Did You Hear That? Acoustics In Your Home
I am sure all of us have experienced being in a restaurant where even casual conversation is difficult. Often when I am seated by a hostess, I do a quick scan to assess the table placement; am I in a quiet corner or right by the server’s station? But even more importantly, I notice the finishes. Is the floor carpeted or a hard surface? How high is the ceiling and are there acoustic panels to diminish the sound? There are so many facets of design that effect the sound levels and acoustics in a space. And these elements effect our homes just as easily. Here are some major points to think about when you are considering how to deal with sound in your own interiors.
Basic Principles of Acoustics
The most important thing to understand is how sound travels – just like ripples of water in a pond, sound moves through our spaces in waves. Those waves react to the different surfaces that they encounter in four distinct ways:
Translating acoustic concepts into interior spaces:
● If sound waves are absorbed they are stopped by something physical. Drapes or carpet, will quiet the sound.
● Reflected sound waves bounce off a surface, so instead of dissipating they travel to other surfaces. Like a noisy clang when a waitress drops silverware the clang seems to echo – it can reflect from one surface to another.
● Diffused sound means is gets scattered – as sound waves scatter they diminish.
● Sound transmission means that the sound enters other spaces by passing through surfaces, such as walls that are not insulated.
The function of your rooms and the relationship they have to each other, especially bedrooms, is crucial to keep in mind when considering sound levels. Designating the functions of adjacent rooms is not only about proximity but often about noise levels and which family members are louder than others – for instance does anyone in your family snore? A lovely two-story family room with a balcony to the second floor can be an issue when a loud TV or even group conversation transmits to the upstairs bedroom areas while children are trying to sleep. And perhaps most importantly the noise of water through plumbing can be a huge factor when entertaining guests!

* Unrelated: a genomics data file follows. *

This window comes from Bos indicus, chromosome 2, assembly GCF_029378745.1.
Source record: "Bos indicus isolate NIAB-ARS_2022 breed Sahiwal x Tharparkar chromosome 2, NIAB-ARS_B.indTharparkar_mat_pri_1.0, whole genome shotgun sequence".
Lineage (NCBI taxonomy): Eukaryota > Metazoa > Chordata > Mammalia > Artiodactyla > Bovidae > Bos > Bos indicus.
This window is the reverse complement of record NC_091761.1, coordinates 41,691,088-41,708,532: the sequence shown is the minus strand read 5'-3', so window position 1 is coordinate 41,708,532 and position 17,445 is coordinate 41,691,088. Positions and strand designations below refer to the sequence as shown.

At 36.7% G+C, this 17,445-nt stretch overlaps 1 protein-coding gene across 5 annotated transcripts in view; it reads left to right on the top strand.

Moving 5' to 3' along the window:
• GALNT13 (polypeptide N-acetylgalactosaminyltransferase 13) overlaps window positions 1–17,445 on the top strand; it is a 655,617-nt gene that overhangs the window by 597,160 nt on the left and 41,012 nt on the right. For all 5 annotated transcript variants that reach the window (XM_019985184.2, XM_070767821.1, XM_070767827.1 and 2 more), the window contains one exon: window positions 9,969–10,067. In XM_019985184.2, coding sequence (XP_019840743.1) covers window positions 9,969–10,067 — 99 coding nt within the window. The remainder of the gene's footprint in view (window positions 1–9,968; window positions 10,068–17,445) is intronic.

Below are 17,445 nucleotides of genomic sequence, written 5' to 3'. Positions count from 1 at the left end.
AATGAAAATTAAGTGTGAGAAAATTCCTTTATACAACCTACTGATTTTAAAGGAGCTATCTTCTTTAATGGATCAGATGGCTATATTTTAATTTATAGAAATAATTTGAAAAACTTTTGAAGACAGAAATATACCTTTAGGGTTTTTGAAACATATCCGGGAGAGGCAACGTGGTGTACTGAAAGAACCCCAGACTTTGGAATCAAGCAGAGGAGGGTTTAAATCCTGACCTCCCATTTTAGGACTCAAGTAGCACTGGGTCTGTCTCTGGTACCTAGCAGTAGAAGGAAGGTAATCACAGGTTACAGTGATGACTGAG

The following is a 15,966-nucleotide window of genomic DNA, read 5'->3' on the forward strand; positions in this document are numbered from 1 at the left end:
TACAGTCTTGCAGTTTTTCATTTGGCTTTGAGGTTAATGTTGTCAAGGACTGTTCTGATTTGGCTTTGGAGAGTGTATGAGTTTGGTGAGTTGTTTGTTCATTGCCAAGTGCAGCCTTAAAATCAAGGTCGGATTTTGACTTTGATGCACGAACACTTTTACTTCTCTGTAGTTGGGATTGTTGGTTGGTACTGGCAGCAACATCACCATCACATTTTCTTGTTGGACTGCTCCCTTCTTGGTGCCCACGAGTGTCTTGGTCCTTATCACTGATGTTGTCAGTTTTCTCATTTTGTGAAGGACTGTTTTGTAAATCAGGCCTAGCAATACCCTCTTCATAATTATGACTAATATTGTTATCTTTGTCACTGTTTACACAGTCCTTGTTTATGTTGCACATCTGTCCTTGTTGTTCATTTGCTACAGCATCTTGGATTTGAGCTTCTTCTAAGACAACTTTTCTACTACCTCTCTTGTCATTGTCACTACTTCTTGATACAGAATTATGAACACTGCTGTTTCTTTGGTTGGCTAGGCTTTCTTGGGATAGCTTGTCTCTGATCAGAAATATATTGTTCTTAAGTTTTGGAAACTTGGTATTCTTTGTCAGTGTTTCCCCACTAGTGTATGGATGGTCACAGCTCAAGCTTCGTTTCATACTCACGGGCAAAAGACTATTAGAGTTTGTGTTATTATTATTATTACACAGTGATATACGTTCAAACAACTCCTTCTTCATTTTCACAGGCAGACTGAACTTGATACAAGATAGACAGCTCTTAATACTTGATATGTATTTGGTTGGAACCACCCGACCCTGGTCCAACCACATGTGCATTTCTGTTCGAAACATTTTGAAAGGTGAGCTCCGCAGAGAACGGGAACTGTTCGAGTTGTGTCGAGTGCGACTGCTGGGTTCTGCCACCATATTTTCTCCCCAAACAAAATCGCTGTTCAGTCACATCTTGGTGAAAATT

Of course, there are typically pre-existing conditions that need to be address, but with careful planning and often the input of a professional designer sound issues can be creatively reduced.
Materials and Finishes
We all want our homes to be quiet, adding to the feeling of privacy. This is all very important to understand when designing rooms in your home. For instance, where you sleep you will want a quiet space, so having things that absorb sound will help you accomplish a quiet setting. Think drapes and carpets.
Making some simple choices with interior materials you use in your home can mitigate some of your sound issues. Types of doors is an example I see often. I love a good French door because they allow for a lot of light but they are poor when it comes to keeping sound out. Lately we see a lot those sliding barn doors being used. They are beautiful, but they won’t keep sound out due to them not being sealed properly from floor, ceiling and sides.
What’s on your floor? Wood and tile floors may be luxurious, but they transmit noise and make small rooms louder by enabling stronger reflections. Upstairs floors that are wood can be squeaky and creaky at times. Consider carpet on upper levels, or add large area rugs or runners on stairs.
Acoustics shouldn’t be an afterthought – and like a good lighting plan – it’s more cost effective to approach sound issues in the construction phase. By considering your surfaces selections you can proactively create a more inviting and peaceful home interior.